Overwhelmingly, people were convinced that a) their home city was a magnet for migrating hordes of homeless people from somewhere else, and b) those hordes were migrating there because of the services they offered. When we went to answer that question, we checked in with surveyors who work in a dozen West Coast cities, and ya know what? Everyone had the same concern.

Here's what the data says: about 4 out of five homeless people are homegrown. That holds true in Seattle, San Francisco, Oakland and a bunch of cities with lots of services. Of the out-of-towners – that 20 percent – about 20 percent of those people say they migrate for services. This data isn’t perfect, and some of it’s self-reported, so take it with a healthy grain of salt.

When I think about migrating homeless people, I think of Byron. He lived in western Montana, at times was homeless, living in his truck. When Seattle passed the highest minimum wage in the nation, he thought $15 an hour sounded great. He went West. He crashed on his brother’s couch. He worked at a restaurant. But Byron learned that $15 an hour in Seattle didn’t go far. That friend’s couch eventually got cold. His drinking picked up. And, a year after his big move to Seattle, he was homeless.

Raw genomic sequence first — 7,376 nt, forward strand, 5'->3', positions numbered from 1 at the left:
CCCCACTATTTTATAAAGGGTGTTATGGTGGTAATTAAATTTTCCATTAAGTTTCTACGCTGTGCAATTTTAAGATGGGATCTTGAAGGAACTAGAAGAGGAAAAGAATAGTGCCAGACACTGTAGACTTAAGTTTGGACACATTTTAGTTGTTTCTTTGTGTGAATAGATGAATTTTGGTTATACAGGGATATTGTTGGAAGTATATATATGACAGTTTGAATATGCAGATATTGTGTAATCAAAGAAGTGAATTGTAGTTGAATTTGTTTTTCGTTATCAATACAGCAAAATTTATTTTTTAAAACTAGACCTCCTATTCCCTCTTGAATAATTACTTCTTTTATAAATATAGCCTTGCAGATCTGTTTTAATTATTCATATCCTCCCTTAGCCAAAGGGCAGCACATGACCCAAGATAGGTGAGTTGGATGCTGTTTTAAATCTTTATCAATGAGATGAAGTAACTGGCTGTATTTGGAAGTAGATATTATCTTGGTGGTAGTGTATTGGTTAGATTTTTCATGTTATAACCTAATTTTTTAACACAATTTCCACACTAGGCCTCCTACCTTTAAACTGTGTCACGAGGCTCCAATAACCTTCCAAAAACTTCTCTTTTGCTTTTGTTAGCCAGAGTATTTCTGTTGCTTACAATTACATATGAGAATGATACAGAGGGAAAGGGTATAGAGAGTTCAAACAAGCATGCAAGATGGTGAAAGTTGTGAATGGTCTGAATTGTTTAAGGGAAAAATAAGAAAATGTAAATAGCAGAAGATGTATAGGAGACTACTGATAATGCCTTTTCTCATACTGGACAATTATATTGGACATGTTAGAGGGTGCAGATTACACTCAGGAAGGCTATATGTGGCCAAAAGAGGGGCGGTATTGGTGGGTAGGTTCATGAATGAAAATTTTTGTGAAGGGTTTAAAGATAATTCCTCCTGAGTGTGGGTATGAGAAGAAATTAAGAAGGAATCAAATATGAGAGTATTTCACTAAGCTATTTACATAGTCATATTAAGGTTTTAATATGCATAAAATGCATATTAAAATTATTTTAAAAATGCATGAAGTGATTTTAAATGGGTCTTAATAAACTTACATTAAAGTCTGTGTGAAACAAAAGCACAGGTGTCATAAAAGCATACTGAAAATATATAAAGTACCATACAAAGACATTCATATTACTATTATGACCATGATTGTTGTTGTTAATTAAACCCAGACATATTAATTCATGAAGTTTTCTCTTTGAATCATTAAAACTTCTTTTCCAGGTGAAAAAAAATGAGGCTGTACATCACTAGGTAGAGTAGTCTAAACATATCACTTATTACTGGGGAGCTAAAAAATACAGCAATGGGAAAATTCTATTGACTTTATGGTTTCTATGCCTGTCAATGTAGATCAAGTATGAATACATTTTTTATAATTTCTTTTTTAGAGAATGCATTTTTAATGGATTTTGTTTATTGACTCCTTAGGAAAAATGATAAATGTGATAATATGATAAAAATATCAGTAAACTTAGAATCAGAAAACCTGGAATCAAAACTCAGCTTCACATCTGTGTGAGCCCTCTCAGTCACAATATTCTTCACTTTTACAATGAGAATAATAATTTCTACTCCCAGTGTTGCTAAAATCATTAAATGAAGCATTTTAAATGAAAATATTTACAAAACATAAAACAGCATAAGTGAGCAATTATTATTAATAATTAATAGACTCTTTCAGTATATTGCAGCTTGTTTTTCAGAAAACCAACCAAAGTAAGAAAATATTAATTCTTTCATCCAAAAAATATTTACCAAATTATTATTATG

What does that story tell you? It tells me that people who find themselves homeless move for a lot of the same reasons that I moved to Seattle – a better paying job, be closer to family, Seattle is cool place to be. 

Ask yourself, how far are you from that happening to you? Four out of five Americans live pay check to paycheck.